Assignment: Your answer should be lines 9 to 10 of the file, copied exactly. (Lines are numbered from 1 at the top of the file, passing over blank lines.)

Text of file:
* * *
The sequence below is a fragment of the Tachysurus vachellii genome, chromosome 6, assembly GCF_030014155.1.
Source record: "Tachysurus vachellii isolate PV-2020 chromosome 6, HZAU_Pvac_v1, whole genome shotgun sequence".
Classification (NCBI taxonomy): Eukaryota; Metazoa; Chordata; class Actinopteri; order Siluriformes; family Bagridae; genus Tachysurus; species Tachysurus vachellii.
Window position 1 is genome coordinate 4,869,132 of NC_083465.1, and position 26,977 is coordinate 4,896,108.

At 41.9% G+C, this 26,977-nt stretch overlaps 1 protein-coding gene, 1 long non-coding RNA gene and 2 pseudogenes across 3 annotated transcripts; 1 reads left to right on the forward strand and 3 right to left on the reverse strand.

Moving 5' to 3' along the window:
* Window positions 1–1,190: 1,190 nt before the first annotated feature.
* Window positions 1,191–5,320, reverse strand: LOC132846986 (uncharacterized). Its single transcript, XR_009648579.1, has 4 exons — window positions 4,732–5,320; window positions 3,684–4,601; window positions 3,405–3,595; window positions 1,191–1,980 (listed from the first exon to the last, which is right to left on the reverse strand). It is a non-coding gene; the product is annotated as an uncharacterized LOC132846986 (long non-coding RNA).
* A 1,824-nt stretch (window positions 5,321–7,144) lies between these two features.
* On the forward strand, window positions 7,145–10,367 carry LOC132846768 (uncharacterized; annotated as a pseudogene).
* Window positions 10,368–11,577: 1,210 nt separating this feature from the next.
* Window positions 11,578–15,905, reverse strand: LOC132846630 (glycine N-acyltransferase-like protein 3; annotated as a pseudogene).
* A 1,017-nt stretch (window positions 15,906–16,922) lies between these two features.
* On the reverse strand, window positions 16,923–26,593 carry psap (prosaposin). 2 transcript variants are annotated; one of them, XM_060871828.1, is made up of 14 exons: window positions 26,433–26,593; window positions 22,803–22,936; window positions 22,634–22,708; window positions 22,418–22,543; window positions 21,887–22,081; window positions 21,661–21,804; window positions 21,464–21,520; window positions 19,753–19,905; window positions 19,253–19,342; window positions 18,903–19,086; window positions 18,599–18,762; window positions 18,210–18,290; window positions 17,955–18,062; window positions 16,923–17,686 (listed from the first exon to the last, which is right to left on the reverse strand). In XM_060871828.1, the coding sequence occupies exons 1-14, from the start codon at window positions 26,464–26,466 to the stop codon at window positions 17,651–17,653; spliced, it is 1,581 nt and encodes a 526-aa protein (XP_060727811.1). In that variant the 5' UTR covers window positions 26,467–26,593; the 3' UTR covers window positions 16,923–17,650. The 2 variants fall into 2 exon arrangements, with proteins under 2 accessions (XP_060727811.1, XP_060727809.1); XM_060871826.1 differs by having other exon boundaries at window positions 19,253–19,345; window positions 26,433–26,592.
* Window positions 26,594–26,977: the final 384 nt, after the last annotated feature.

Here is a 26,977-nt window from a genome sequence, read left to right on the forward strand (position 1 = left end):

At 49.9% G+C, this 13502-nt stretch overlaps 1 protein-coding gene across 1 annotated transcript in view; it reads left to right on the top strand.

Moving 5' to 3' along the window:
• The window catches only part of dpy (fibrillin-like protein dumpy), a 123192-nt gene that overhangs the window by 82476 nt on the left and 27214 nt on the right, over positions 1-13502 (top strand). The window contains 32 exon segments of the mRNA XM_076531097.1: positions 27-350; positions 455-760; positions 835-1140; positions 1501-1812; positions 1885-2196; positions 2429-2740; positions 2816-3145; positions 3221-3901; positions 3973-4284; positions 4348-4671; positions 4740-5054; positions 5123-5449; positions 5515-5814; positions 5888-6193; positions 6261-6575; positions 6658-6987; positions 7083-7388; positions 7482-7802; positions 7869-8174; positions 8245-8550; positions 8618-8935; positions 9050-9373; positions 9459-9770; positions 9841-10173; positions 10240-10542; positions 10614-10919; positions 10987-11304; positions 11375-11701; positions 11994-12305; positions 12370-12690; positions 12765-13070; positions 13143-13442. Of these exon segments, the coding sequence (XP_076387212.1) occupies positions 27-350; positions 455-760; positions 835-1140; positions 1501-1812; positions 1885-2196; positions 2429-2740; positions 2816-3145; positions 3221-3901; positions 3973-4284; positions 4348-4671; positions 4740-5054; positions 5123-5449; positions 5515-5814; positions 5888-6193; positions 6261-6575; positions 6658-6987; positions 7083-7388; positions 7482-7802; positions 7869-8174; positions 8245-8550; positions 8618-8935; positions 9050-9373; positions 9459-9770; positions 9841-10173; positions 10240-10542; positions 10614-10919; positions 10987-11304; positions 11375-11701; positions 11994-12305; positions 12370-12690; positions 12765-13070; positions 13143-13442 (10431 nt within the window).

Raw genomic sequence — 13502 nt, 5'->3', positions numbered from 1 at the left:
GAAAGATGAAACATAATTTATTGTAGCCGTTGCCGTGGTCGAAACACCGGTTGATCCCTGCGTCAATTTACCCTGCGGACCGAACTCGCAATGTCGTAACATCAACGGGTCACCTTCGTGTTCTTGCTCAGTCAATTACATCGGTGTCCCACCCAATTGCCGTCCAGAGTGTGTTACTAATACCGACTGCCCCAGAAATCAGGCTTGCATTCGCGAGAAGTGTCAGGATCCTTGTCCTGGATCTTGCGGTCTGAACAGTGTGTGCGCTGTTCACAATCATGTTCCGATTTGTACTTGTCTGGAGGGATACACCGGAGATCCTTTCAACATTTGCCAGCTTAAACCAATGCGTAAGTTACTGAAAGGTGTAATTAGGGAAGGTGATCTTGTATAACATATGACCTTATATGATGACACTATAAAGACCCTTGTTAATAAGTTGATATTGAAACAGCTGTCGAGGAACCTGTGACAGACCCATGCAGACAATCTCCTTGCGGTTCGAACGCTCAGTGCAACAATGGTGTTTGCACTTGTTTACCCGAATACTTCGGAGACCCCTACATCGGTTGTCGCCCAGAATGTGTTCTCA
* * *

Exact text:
* A 1,824-nt stretch (window positions 5,321–7,144) lies between these two features.
* On the forward strand, window positions 7,145–10,367 carry LOC132846768 (uncharacterized; annotated as a pseudogene).